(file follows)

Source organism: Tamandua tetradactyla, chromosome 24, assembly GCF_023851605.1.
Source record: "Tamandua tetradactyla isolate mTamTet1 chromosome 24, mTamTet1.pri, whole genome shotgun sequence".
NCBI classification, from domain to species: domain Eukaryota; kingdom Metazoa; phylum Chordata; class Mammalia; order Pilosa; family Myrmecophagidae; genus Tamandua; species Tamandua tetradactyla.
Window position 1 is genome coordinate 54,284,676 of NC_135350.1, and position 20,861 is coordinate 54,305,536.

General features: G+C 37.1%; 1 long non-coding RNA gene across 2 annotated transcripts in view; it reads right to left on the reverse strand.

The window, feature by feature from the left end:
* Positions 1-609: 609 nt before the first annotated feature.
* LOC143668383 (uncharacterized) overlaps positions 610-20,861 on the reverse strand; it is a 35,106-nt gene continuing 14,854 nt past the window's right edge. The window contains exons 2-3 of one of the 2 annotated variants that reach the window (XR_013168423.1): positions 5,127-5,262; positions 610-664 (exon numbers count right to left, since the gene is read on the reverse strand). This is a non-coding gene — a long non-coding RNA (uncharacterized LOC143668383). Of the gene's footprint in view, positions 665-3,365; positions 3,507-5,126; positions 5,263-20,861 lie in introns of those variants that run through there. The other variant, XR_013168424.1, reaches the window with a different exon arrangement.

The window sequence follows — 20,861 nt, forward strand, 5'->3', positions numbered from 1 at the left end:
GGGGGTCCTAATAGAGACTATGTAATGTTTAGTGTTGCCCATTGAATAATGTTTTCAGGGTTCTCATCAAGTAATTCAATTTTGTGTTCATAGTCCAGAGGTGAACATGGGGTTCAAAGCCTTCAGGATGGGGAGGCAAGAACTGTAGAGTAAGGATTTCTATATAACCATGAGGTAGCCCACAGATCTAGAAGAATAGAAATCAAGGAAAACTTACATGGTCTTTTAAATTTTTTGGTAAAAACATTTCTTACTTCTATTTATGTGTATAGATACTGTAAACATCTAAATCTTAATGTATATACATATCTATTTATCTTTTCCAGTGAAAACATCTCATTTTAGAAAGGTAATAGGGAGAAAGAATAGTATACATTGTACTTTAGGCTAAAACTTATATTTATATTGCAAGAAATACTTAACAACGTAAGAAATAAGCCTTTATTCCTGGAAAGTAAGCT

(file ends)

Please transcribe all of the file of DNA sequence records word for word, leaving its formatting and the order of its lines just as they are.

Source organism: Tamandua tetradactyla, chromosome 24, assembly GCF_023851605.1.
Source record: "Tamandua tetradactyla isolate mTamTet1 chromosome 24, mTamTet1.pri, whole genome shotgun sequence".
NCBI classification, from domain to species: domain Eukaryota; kingdom Metazoa; phylum Chordata; class Mammalia; order Pilosa; family Myrmecophagidae; genus Tamandua; species Tamandua tetradactyla.
Window position 1 is genome coordinate 54,284,676 of NC_135350.1, and position 20,861 is coordinate 54,305,536.

General features: G+C 37.1%; 1 long non-coding RNA gene across 2 annotated transcripts in view; it reads right to left on the reverse strand.

The window, feature by feature from the left end:
* Positions 1-609: 609 nt before the first annotated feature.
* LOC143668383 (uncharacterized) overlaps positions 610-20,861 on the reverse strand; it is a 35,106-nt gene continuing 14,854 nt past the window's right edge. The window contains exons 2-3 of one of the 2 annotated variants that reach the window (XR_013168423.1): positions 5,127-5,262; positions 610-664 (exon numbers count right to left, since the gene is read on the reverse strand). This is a non-coding gene — a long non-coding RNA (uncharacterized LOC143668383). Of the gene's footprint in view, positions 665-3,365; positions 3,507-5,126; positions 5,263-20,861 lie in introns of those variants that run through there. The other variant, XR_013168424.1, reaches the window with a different exon arrangement.

The window sequence follows — 20,861 nt, forward strand, 5'->3', positions numbered from 1 at the left end:
GGGGGTCCTAATAGAGACTATGTAATGTTTAGTGTTGCCCATTGAATAATGTTTTCAGGGTTCTCATCAAGTAATTCAATTTTGTGTTCATAGTCCAGAGGTGAACATGGGGTTCAAAGCCTTCAGGATGGGGAGGCAAGAACTGTAGAGTAAGGATTTCTATATAACCATGAGGTAGCCCACAGATCTAGAAGAATAGAAATCAAGGAAAACTTACATGGTCTTTTAAATTTTTTGGTAAAAACATTTCTTACTTCTATTTATGTGTATAGATACTGTAAACATCTAAATCTTAATGTATATACATATCTATTTATCTTTTCCAGTGAAAACATCTCATTTTAGAAAGGTAATAGGGAGAAAGAATAGTATACATTGTACTTTAGGCTAAAACTTATATTTATATTGCAAGAAATACTTAACAACGTAAGAAATAAGCCTTTATTCCTGGAAAGTAAGCT